9. Susan says:

    I was born into, baptized, attended weekly, raised 4 children,
    sang in the choir in a Methodist Church. However, I knew my
    youngest son was gay by age 3. Luckily I was blessed to have
    a progressive Pastor. When he left, so did I. After nearly 40 years
    I no longer will attend UMC church because of what you shout as
    “Good news”.
    Now at age 30, my son is moral, successful, college educated,
    well known designer and EVERYTHING any parent would want
    from a child. I am thrilled to see him in a loving relationship after
    years of focusing on others, his education and career.
    My former church would be blessed to have him, his partner,
    my 3 other children, spouses, 5 grandchildren, 5 step grandchildren, my husband and
    Me as members, but we are not longer welcome with our views.
    So, you see, it is not just about one small segment of the population
    that you have disenfranchised. It spreads out towards all who love them.
    And isn’t that what Jesus taught us? What a shame!

    • Brian Jennings says:

      Susan, I know a few more that have left as you have-and that is certainly a choice anyone is free to make. However, I do know many, many more that have left church after either the pastor, district super or AC has begun to lean progressive with regard to homosexuality and same sex marriage. Those same churches could sure use all those people and their very large extended families, but they no longer feel welcomed with their conservative, traditional values. I do believe a split is coming. I also believe that it will be only way, perhaps, that those that have left can return, to whichever side they end up navigating to in the end.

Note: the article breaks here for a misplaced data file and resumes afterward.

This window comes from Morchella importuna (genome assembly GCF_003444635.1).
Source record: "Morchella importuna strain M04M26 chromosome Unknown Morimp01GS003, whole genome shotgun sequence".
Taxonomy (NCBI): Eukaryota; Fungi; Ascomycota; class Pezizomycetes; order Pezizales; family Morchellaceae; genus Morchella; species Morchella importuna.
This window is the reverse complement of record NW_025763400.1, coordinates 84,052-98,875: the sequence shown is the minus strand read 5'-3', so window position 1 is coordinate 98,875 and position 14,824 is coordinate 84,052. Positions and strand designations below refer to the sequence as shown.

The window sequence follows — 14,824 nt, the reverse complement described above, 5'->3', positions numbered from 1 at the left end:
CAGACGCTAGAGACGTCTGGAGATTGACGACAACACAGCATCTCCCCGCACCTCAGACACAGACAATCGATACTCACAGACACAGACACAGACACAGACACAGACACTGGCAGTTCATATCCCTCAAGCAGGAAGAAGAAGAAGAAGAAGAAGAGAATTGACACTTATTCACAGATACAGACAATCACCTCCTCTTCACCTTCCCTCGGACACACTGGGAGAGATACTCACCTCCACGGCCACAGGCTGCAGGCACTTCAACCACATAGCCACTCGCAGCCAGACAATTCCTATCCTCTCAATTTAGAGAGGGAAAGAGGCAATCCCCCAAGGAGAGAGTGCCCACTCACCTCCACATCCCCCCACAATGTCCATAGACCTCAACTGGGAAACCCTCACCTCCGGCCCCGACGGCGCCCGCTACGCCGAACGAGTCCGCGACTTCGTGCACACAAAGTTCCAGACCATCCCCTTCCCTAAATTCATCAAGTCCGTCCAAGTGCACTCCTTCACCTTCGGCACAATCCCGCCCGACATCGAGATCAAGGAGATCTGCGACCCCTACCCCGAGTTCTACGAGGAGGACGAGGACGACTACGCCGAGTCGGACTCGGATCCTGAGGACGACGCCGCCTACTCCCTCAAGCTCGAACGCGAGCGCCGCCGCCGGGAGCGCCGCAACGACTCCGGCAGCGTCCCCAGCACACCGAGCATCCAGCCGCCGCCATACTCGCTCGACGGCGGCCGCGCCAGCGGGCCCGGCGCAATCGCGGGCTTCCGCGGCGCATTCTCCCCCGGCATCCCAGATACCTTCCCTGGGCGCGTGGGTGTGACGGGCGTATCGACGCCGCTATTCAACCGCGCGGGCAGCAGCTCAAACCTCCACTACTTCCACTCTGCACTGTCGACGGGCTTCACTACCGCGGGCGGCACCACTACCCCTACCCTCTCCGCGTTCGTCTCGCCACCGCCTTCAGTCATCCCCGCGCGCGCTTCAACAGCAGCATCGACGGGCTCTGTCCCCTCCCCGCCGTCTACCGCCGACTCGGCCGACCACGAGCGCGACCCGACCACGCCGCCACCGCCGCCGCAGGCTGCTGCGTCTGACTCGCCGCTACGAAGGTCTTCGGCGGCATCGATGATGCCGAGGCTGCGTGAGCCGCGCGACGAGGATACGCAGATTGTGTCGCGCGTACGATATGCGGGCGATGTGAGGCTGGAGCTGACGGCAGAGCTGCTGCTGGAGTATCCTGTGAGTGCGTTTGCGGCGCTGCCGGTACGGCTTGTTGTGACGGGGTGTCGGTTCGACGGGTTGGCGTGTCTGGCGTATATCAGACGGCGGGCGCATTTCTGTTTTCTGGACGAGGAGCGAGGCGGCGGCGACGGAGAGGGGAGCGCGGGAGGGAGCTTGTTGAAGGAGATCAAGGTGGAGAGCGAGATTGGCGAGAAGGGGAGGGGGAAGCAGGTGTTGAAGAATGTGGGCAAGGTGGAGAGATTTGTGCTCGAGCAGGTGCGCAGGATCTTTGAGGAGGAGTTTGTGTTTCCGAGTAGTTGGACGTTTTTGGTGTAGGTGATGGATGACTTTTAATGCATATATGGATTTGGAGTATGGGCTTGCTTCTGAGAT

10. Don Tabberer says:

    It is interesting that this publication and many of the commenters here complain that the progressives and the LGBTQ activists are constantly pushing their beliefs on others, or make “stupid statements”, or harass people who disagree with them. Yet that is the behavior and the attitude of this publication and its supporters. What I read here is hateful disregard for any opinion that does not agree with yours. This editorial is filled with arrogant glee that the progressives lost at General Conference and will now spend the next twenty years in misery – Hooray! What is wrong with you people? Jesus was very clear – There are two commandments that trump all others: Love God, Love Others. That it – that’s all there is. The parable of the sheep and the goats is also clear: When the time for judgement comes, we will be judged by one thing only. In the end we will not be judged by our voting record or political party affiliation. In the end we will not be asked where we worked, or where we went to school, or what our sexual orientation may be. In the end we will be judged on one thing: DID WE LOVE? Did we love God? Did we love each other as God loved us? Did we tell everyone we met that every single person – no matter what – is loved by God? The bickering and the finger pointing and the division must cease. In the end God really doesn’t care whether any single denomination survives the ignorance and arrogance of its members – In the end, all God cares about is: DO WE LOVE?